Kremlin’s statisticians will convince Russians that Putin has done well

Russian officials have always manipulated and sometimes totally falsified statistical information about their country, but in the coming months as Vladimir Putin prepares for his re-election campaign, they are certain to do so even more than in the past to suggest the country as flourishing even if it is not, Sergey Shelin says.

The Rosbalt commentator says that plans to release statistics showing Russia and Putin in one as well are already part of the pre-election planning, now in full-swing given that the voting is only 18 months away and that such data are needed to counter “rumors” that things aren’t so good.

In sum, “the pre-election 2017 despite anything must become a year of economic and social victories, at least on paper.” Some of this will be achieved by changing the way certain statistics are calculated, as has happened in the last few weeks when GDP was “corrected” upward by changing the rules for its calculation.

Another part will be achieved by changing the base lines against which the data are compared. If the situation in Russia looks bad compared to what it was in 2013, then Moscow statisticians will put out data comparing things to that in the crisis year of 2016 and say things are getting better and better.

But a least some of this will reflect open falsification, especially if the Kremlin decides it needs to claim not a one percent growth rate but “three or even four” in order to win over those who think things are not going well, Shelin continues.

One place where all these methods may be employed together, the Rosbalt commentator says, is to allow Putin to claim that he has fulfilled his earlier promise to “catch up and surpass” Portugal in terms of GDP. By using “progressive methods,” Shelin says, that can be achieved “without any difficulty. It is only a matter of sleight of hand.”

The Kremlin’s statisticians will face a somewhat more difficult but not insuperable problem in presenting data “directly connected” with the lives of ordinary Russians such as housing, food prices, and wages and salaries. There people have their own experiences to rely on; they must be convinced that what they see with their own eyes is an exception.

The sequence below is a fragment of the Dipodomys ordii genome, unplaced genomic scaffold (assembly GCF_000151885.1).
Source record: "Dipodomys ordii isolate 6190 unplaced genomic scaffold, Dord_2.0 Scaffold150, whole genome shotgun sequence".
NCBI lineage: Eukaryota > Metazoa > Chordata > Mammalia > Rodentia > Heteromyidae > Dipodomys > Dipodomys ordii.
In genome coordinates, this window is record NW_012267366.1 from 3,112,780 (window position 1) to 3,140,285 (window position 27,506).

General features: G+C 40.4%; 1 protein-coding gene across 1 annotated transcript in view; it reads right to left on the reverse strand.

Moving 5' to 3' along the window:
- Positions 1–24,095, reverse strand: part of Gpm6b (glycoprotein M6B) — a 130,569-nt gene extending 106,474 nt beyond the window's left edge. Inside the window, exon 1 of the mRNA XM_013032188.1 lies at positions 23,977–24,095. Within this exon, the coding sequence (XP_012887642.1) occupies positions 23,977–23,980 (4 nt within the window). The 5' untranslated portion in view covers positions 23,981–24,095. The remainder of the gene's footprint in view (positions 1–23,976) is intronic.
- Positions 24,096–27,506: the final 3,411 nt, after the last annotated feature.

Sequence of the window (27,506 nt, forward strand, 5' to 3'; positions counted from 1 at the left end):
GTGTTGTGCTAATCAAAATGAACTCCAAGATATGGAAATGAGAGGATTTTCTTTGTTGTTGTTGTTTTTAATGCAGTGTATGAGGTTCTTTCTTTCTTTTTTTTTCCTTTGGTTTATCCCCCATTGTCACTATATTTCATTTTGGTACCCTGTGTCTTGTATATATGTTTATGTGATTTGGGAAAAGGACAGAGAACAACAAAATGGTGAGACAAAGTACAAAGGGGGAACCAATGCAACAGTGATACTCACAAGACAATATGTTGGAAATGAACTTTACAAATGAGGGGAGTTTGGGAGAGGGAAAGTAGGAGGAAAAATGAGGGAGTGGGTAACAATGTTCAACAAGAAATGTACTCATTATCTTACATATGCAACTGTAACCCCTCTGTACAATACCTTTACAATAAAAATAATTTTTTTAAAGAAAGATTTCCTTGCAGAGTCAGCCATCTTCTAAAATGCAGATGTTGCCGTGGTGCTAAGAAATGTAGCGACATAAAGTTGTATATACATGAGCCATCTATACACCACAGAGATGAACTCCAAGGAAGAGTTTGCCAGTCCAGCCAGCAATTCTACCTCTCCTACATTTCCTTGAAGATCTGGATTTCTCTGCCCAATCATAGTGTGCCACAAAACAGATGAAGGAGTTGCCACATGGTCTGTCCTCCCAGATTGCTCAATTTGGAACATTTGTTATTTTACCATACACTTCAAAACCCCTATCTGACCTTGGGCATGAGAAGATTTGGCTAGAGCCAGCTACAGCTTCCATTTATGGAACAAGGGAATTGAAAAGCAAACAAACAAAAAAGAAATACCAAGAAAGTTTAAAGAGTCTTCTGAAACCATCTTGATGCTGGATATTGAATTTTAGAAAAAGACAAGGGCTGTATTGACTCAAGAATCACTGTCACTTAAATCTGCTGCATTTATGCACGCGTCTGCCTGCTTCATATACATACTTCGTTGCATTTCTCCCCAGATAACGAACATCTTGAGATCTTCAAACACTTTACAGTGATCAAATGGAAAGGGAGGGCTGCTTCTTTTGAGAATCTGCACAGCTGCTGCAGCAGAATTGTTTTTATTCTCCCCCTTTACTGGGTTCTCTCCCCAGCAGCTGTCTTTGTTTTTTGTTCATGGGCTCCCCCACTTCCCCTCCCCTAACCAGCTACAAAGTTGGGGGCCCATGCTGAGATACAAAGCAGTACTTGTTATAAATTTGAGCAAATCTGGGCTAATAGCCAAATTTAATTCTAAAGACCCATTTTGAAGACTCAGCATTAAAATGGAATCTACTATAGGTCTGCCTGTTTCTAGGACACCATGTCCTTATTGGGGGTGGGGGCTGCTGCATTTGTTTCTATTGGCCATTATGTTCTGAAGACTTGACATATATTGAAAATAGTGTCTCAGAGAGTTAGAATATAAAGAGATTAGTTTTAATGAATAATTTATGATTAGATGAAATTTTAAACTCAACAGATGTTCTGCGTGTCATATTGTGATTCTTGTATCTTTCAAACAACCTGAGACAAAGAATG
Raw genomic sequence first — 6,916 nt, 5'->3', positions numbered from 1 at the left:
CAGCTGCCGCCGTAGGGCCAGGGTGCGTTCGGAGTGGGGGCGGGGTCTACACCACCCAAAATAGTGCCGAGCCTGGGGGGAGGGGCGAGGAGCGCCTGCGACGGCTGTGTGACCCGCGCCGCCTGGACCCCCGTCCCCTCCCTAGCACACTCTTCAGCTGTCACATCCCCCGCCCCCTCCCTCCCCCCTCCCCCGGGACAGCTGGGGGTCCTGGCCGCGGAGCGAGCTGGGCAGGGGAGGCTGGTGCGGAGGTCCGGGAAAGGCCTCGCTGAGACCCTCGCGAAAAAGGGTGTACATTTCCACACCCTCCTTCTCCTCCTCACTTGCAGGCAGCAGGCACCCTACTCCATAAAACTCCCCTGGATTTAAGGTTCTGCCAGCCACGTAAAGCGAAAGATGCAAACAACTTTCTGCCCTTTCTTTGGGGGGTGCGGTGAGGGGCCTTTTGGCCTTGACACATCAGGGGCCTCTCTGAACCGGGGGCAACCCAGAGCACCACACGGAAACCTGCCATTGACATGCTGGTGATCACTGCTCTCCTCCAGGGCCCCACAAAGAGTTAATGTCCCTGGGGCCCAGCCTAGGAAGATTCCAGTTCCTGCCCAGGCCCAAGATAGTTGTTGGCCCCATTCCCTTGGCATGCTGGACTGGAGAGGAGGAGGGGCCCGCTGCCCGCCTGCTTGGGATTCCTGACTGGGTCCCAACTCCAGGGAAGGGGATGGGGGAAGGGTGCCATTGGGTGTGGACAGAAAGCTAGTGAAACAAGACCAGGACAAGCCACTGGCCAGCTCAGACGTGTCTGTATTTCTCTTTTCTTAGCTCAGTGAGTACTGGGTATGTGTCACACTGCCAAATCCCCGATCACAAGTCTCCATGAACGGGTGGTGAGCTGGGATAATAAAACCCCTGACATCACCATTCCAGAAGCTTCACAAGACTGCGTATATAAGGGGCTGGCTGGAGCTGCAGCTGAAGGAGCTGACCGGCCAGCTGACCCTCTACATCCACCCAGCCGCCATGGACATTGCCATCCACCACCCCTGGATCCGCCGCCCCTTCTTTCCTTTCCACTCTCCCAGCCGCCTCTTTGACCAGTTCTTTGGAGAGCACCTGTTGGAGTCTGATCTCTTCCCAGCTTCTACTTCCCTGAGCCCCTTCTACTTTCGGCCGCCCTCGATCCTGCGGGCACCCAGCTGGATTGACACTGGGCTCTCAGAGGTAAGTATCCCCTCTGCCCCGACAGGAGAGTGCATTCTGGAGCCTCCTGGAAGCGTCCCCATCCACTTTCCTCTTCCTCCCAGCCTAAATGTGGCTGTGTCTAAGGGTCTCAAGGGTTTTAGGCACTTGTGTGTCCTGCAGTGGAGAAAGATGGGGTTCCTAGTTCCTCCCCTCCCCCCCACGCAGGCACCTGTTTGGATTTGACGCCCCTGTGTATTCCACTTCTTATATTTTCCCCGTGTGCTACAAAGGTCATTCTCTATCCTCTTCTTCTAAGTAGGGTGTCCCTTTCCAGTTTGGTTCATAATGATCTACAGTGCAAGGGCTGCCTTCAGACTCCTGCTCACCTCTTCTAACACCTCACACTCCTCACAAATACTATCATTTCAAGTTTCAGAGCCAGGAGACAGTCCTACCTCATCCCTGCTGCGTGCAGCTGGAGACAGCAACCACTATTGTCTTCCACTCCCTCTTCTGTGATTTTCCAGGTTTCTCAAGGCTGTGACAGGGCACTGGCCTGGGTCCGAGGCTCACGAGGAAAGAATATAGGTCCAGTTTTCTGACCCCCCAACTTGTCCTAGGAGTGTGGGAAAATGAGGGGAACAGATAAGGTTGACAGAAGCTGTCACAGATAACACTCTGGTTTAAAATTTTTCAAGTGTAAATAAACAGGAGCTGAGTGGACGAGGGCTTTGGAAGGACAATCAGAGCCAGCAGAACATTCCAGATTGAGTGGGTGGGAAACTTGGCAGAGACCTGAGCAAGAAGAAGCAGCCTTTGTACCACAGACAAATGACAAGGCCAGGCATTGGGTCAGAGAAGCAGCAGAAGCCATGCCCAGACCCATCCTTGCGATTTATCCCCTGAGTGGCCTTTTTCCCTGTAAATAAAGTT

These statistical magicians have the following tasks: Their “minimum program is to forget about the miracles of 2015 but by any means to achieve some kind of growth in 2017 in comparison with the unsuccessful year of 2016.” Their “maximum program” is to do even more by changing statistical methods and simply putting out inaccurate information.

If the situation in Russia looks bad compared to what it was in 2013, then Moscow statisticians will put out data comparing things to that in the crisis year of 2016 and say things are getting better and better.

They may take such steps regarding demography, given that births are falling. They can claim, somewhat plausibly, that there are more births than counted because many are out of wedlock, but one can be sure that if they come up with figures including those now, they will compare them only against figures from the past that didn’t include such children.

The statisticians are likely to make similar efforts with regard to Putin’s much-ballyhooed “May decrees.” While most think these were fulfilled because that is what the media say, statistics show that they haven’t been; and so the statistics will have to be brought into line with the Kremlin’s “truth” in order to help Putin win support.

 

Paul Goble – political scientist and diplomat. He is an analyst, writer and columnist with expertise on Russia.

 

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